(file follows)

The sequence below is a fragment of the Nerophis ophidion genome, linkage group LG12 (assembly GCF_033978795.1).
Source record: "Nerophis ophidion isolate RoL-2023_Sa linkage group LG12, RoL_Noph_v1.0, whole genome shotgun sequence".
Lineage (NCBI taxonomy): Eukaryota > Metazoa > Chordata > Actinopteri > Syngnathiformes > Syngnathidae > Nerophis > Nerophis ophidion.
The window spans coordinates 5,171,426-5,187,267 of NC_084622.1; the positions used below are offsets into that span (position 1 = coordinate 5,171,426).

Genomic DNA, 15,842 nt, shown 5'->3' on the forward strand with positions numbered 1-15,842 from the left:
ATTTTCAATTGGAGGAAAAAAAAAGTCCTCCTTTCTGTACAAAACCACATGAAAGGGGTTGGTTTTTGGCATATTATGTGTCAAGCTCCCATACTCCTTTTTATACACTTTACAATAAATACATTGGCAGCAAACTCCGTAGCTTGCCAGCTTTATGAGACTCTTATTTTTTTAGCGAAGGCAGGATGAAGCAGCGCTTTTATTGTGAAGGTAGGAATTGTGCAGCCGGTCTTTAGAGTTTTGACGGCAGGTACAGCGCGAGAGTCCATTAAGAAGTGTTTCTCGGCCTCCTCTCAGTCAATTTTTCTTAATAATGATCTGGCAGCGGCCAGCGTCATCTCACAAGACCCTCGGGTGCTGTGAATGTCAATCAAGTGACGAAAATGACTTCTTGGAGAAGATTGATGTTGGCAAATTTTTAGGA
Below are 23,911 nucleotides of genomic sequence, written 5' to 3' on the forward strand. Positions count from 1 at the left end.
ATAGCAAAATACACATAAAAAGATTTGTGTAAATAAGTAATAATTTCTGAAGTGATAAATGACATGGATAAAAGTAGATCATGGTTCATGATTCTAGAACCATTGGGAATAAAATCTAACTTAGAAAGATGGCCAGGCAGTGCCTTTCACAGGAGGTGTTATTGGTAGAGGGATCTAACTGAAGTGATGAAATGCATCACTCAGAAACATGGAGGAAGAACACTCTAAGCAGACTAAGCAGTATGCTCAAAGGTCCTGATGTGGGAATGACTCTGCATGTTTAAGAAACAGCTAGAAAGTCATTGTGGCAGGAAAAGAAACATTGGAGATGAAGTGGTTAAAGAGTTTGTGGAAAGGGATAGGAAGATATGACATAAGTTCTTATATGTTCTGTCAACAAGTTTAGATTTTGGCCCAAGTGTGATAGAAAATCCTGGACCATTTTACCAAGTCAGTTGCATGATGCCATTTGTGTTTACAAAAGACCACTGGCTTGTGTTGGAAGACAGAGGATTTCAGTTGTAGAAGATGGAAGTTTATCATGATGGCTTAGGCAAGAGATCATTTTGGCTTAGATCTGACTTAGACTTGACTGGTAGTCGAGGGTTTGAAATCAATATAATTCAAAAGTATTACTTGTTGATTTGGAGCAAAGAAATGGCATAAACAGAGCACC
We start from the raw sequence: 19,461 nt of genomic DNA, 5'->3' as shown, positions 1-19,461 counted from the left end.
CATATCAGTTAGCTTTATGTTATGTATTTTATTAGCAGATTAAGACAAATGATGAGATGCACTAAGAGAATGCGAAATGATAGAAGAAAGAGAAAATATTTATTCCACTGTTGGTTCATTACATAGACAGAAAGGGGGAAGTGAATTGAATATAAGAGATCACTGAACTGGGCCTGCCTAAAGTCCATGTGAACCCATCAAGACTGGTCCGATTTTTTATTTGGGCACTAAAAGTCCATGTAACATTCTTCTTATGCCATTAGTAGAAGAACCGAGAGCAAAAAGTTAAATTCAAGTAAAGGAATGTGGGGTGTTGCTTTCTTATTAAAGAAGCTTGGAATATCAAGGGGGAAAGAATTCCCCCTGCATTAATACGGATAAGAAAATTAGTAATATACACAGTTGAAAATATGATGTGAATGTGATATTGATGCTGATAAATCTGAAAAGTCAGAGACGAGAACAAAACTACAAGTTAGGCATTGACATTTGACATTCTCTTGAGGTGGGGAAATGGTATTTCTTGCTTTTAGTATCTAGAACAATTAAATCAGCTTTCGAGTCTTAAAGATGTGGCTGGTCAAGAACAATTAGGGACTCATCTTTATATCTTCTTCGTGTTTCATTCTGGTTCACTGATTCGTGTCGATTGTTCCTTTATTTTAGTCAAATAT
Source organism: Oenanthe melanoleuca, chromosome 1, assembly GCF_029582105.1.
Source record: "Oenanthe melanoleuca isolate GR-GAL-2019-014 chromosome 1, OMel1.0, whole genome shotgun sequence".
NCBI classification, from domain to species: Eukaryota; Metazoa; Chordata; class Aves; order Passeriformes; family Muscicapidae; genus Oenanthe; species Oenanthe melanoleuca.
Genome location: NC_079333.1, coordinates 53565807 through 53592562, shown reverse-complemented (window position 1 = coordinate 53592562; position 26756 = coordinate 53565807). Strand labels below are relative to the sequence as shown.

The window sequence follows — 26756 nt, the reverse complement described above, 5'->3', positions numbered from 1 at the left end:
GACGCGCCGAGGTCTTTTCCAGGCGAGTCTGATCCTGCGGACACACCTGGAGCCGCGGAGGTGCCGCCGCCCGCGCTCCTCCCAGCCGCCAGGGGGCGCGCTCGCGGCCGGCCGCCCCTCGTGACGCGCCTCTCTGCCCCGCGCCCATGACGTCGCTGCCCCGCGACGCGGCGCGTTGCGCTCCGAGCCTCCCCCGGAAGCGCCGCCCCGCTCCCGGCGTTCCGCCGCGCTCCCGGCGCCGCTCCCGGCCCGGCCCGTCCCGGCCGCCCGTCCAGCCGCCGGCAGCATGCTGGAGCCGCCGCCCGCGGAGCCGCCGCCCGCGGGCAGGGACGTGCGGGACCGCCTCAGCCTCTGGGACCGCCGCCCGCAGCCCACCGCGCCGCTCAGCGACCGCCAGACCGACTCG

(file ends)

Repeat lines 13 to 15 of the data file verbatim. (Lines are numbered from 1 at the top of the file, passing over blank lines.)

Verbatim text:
NCBI classification, from domain to species: Eukaryota; Metazoa; Chordata; class Aves; order Passeriformes; family Muscicapidae; genus Oenanthe; species Oenanthe melanoleuca.
Genome location: NC_079333.1, coordinates 53565807 through 53592562, shown reverse-complemented (window position 1 = coordinate 53592562; position 26756 = coordinate 53565807). Strand labels below are relative to the sequence as shown.

The window sequence follows — 26756 nt, the reverse complement described above, 5'->3', positions numbered from 1 at the left end: